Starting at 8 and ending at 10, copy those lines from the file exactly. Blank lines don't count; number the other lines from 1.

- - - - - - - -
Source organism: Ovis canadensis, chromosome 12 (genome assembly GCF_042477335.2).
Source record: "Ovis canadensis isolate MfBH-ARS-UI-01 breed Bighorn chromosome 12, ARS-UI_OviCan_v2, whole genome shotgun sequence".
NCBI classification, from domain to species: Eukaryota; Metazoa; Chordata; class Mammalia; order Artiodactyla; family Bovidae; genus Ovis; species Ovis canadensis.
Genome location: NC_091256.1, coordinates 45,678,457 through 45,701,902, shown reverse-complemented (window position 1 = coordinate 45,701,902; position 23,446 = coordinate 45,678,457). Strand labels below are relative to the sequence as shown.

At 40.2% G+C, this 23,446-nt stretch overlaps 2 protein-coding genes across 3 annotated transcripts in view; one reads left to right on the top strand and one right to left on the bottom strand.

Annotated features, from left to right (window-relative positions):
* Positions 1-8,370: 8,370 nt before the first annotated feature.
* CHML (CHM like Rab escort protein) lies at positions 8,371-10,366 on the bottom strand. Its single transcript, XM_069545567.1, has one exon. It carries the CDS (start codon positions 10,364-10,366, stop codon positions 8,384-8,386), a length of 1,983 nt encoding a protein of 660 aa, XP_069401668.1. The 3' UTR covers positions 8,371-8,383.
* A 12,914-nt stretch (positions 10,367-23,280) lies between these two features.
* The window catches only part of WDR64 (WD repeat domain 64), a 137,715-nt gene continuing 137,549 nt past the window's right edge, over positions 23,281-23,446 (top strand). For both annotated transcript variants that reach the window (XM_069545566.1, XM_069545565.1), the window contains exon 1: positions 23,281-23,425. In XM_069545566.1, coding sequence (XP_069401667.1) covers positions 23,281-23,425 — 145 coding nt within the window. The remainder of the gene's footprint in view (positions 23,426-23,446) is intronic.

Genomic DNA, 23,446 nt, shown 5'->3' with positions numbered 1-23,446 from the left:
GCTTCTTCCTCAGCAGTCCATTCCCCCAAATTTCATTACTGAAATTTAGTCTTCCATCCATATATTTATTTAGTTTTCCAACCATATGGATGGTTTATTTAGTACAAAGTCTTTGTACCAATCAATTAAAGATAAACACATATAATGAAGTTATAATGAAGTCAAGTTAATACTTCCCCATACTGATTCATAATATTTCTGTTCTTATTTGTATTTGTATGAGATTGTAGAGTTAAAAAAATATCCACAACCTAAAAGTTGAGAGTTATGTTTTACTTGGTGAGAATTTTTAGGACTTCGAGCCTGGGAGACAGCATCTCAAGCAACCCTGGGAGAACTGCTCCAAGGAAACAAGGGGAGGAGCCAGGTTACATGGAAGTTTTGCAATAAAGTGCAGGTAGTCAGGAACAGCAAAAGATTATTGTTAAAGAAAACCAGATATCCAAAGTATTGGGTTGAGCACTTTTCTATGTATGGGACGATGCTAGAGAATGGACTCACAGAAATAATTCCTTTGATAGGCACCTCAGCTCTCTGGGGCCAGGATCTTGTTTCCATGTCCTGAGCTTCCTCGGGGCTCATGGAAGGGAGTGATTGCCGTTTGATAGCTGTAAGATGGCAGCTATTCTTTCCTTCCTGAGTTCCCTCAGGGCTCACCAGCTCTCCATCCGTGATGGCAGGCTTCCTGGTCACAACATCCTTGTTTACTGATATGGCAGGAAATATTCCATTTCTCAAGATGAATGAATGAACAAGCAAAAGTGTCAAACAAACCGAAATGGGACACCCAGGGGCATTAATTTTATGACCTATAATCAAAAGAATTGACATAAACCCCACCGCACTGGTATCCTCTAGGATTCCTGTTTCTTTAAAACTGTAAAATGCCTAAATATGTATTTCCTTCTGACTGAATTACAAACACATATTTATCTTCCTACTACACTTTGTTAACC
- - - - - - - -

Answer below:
* CHML (CHM like Rab escort protein) lies at positions 8,371-10,366 on the bottom strand. Its single transcript, XM_069545567.1, has one exon. It carries the CDS (start codon positions 10,364-10,366, stop codon positions 8,384-8,386), a length of 1,983 nt encoding a protein of 660 aa, XP_069401668.1. The 3' UTR covers positions 8,371-8,383.
* A 12,914-nt stretch (positions 10,367-23,280) lies between these two features.
* The window catches only part of WDR64 (WD repeat domain 64), a 137,715-nt gene continuing 137,549 nt past the window's right edge, over positions 23,281-23,446 (top strand). For both annotated transcript variants that reach the window (XM_069545566.1, XM_069545565.1), the window contains exon 1: positions 23,281-23,425. In XM_069545566.1, coding sequence (XP_069401667.1) covers positions 23,281-23,425 — 145 coding nt within the window. The remainder of the gene's footprint in view (positions 23,426-23,446) is intronic.